follow the fork
fork on the road
Author Archives: aaron
The first time I went to Italy was in 2007. I gained thirty pounds in nine weeks.
“Quattordici chili,” a pudgy-cheeked version of me would boast, as if saying the words in Italian made them somehow meritorious. I dropped two pants sizes — first 30, then 32 — before the trip’s end. And I ate in my first Michelin three-starred restaurant in jeans, because slacks were by then an impossible dream. Moderation has always been a problem for me.
Over time I’ve learned that in Rome there is no moderating guanciale. Tonight at Cesare al Casaletto I encounter the first piece, thick like tree bark, leaned casually against a plump pile of tonnarelli like the bouncer at a nightclub door — the carbonara gatekeeper. I dodge it at first, not to avoid the precious pork but to skewer it last, with a swirl of noodles. A fine varnish of egg yolk, pecorino and pepper holds it together. The bite looks, I reckon, just about perfect. But it’s not for me — it’s for a girl back home. She loves carbonara. Continue reading
People don’t talk anymore. We text. We email. We double-tap to like. We make Facebook a transitive verb.
What a pleasure, then, to sink into the passenger side of this all-black Mercedes SUV and have a conversation with Thomas Bühner. This is not, I should point out, an interview. He’s the chef of Michelin three-starred La Vie and I’m just some guy he has invited to eat there. He’s fifty years old and I’m not yet thirty. He drives.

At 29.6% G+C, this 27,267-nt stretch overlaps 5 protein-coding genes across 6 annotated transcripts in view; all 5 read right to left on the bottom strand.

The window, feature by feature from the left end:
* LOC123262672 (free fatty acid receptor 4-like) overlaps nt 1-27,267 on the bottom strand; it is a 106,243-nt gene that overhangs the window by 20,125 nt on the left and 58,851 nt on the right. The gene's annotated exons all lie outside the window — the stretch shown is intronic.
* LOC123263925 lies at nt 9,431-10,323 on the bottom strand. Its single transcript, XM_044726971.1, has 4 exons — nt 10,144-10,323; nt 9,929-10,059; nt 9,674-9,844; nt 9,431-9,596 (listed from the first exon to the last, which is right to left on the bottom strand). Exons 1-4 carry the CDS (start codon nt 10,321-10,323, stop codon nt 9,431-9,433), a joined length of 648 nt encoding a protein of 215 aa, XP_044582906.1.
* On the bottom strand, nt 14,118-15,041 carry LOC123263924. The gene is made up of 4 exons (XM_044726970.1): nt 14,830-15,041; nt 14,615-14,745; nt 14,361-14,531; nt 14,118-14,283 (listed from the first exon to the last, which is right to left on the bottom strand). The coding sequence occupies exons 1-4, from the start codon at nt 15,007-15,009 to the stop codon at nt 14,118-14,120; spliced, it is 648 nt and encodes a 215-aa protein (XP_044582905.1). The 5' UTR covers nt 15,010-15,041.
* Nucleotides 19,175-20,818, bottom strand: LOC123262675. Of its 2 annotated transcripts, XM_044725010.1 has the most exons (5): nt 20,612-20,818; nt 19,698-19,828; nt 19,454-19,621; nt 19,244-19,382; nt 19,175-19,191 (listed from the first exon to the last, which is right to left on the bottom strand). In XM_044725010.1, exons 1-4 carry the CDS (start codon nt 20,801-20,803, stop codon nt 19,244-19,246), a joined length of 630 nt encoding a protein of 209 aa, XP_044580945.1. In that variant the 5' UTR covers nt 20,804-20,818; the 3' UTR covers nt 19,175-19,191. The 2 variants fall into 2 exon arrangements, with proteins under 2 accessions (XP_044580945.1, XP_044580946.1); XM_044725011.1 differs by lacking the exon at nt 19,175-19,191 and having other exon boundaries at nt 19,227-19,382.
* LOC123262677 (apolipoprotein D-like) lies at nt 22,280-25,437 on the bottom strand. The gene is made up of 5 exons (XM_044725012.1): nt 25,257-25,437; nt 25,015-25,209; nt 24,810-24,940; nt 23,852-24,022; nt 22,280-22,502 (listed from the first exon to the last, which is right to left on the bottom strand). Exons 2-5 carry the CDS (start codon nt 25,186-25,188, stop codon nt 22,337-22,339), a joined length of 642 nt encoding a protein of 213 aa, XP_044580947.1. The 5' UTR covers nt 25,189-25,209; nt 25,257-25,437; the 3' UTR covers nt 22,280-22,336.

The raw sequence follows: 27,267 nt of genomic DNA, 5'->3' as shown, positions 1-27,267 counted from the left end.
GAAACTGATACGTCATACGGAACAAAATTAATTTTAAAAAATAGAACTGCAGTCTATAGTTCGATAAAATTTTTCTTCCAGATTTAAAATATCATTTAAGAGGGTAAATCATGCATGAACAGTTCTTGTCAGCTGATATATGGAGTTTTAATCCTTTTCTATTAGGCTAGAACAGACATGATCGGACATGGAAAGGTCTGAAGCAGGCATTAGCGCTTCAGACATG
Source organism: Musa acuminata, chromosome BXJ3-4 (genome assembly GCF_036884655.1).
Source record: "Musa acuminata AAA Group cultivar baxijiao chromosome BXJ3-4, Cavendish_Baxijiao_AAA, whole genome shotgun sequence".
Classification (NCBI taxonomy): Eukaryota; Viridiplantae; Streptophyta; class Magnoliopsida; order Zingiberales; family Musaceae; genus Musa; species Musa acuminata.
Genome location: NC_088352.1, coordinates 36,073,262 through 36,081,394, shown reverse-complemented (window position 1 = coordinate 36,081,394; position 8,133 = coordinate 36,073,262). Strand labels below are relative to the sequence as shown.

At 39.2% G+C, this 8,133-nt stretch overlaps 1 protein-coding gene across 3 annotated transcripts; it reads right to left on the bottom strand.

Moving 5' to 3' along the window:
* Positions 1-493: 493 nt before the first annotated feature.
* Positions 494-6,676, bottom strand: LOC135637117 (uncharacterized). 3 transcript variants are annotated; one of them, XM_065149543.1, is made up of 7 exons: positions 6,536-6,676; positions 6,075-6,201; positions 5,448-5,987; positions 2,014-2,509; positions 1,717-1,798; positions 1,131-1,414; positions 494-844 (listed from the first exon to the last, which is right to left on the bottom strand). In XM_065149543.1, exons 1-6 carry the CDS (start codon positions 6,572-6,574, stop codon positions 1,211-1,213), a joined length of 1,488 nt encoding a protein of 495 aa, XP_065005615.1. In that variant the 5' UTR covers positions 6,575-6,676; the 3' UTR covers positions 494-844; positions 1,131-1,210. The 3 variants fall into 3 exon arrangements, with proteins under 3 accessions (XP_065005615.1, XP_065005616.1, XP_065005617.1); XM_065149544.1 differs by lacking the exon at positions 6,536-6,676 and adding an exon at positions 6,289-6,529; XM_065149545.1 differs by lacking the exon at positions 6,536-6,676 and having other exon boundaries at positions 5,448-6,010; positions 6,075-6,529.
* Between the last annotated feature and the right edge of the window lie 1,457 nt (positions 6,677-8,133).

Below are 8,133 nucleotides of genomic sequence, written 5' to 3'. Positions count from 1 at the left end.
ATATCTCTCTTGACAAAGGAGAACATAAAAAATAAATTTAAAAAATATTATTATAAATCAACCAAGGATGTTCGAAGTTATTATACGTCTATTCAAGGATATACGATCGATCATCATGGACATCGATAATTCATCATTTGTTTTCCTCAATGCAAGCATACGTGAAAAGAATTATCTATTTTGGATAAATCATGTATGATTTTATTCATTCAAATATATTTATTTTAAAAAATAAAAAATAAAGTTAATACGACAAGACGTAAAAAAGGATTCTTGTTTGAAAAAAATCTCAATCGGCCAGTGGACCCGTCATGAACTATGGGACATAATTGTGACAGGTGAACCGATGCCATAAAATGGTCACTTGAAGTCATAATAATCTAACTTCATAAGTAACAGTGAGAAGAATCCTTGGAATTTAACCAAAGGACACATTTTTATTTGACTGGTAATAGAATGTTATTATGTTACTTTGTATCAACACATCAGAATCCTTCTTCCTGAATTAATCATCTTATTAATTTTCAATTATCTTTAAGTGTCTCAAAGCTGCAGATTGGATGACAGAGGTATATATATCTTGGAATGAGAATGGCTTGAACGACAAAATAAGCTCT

I pretend I’m just excited and grateful to be here, but I shift about in my seat, anxiously. My legs stop shaking but my teeth start chattering when I open the door. We’ve arrived at the kitchen garden in Bad Essen, today a 4,000 m² grid of snow, ice and twigs. This is nature’s graveyard shift — winter in the upper latitudes of Germany. Continue reading
There’s no such thing as trying to eat. One eats or one doesn’t. And half-hearted promises are as loathsome as air kisses and limp handshakes. So when I told a guy named Kobe that I would come to a town called Dranouter, I meant it. Now I’m In De Wulf.
This place is in de middle of nowhere, so we’ll stay the night in the guest rooms upstairs. But this afternoon, ambassadors from France, Spain, China and the US convene in the lounge — a UN of restaurant junkies. Friends old and new have just eaten lunch, while my buddy Jose and I await dinner. 3,600 miles from my house, I am at home. Continue reading